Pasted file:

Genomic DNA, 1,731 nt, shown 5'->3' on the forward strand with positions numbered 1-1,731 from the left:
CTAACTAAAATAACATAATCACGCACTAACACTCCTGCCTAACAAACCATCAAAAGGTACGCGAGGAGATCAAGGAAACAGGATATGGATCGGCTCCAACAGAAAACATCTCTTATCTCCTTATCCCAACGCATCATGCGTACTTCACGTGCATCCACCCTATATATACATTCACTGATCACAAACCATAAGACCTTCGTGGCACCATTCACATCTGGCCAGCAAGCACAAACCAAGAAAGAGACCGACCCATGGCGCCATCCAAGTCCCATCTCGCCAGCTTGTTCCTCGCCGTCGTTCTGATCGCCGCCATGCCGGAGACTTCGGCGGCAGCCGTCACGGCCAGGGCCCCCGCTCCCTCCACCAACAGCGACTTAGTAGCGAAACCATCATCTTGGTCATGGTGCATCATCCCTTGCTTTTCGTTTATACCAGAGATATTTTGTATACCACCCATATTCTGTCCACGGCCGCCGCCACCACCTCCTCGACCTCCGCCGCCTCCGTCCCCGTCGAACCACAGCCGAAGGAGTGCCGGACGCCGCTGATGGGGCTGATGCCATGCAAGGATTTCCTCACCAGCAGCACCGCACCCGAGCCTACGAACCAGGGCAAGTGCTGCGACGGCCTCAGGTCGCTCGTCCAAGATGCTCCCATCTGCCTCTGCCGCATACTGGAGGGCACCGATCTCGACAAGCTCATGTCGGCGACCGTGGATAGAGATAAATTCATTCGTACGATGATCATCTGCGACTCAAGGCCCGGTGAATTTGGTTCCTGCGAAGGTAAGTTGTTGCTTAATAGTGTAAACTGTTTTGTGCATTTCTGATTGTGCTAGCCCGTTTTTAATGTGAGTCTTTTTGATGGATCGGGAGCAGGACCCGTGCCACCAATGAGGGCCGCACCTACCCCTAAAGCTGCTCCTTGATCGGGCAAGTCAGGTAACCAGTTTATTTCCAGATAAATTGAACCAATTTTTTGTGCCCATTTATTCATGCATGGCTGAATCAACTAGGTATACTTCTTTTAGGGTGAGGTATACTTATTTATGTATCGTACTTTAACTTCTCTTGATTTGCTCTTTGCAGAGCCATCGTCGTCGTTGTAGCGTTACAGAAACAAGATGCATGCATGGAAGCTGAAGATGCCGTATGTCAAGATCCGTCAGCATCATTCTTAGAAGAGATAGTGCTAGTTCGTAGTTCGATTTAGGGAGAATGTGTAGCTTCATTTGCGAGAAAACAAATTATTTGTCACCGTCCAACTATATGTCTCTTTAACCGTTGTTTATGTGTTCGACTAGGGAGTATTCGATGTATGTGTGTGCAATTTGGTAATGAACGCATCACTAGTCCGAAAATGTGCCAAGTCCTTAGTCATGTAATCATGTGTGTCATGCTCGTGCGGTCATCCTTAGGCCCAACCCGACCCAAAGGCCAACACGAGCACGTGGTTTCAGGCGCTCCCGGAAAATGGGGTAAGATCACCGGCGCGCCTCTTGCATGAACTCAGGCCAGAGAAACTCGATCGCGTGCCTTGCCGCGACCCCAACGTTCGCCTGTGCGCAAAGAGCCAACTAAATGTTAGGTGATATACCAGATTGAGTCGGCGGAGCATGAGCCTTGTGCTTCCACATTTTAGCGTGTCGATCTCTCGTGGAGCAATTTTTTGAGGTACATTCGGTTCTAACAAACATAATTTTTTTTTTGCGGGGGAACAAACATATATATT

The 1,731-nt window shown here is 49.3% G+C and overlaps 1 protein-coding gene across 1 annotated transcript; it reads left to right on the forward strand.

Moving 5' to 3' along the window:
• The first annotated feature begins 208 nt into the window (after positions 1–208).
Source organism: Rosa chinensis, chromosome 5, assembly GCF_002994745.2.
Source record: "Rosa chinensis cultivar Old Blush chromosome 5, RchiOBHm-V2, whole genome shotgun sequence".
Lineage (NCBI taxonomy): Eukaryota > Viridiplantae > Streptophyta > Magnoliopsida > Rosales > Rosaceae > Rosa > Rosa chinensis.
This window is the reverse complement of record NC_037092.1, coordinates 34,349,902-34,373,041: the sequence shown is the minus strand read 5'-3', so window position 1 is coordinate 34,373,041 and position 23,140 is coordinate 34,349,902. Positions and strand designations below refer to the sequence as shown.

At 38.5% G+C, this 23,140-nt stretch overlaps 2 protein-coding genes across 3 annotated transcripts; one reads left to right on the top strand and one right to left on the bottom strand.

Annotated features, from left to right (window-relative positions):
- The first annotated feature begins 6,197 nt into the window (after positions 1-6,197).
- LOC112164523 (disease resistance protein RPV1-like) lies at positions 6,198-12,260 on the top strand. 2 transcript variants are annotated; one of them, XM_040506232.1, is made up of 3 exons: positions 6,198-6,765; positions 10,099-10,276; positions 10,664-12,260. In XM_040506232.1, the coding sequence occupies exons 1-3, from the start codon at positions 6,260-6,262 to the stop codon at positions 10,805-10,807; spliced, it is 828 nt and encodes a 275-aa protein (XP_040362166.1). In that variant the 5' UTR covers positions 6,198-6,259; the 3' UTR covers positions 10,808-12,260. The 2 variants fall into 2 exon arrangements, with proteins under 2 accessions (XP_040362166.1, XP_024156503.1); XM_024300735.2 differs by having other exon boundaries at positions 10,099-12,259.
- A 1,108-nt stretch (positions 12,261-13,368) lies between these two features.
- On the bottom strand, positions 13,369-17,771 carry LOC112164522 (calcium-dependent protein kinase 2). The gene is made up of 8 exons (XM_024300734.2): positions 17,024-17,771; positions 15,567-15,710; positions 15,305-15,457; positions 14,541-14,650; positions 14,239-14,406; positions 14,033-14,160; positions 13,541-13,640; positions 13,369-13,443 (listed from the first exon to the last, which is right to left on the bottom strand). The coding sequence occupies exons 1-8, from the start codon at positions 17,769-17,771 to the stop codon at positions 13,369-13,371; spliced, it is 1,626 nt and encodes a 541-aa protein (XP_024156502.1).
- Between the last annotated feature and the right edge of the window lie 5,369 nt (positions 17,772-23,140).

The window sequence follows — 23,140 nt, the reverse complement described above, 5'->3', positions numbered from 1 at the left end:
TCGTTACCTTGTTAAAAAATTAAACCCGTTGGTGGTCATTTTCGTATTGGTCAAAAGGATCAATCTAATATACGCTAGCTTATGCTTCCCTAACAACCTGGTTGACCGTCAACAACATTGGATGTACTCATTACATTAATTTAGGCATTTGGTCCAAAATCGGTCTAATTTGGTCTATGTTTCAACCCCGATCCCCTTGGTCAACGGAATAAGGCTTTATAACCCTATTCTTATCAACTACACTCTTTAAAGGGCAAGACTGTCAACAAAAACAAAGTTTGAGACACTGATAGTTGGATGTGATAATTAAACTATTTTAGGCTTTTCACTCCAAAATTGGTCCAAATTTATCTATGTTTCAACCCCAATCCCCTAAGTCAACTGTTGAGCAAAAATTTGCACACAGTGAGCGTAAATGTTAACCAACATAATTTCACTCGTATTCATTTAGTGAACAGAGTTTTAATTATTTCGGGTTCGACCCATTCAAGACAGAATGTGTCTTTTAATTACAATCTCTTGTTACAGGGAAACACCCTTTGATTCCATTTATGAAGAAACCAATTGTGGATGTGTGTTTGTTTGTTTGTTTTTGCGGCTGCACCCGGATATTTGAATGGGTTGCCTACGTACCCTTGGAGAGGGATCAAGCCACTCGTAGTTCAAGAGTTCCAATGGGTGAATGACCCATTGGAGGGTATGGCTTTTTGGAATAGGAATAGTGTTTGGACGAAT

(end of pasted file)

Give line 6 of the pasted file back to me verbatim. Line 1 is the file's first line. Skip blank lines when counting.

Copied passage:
Source organism: Rosa chinensis, chromosome 5, assembly GCF_002994745.2.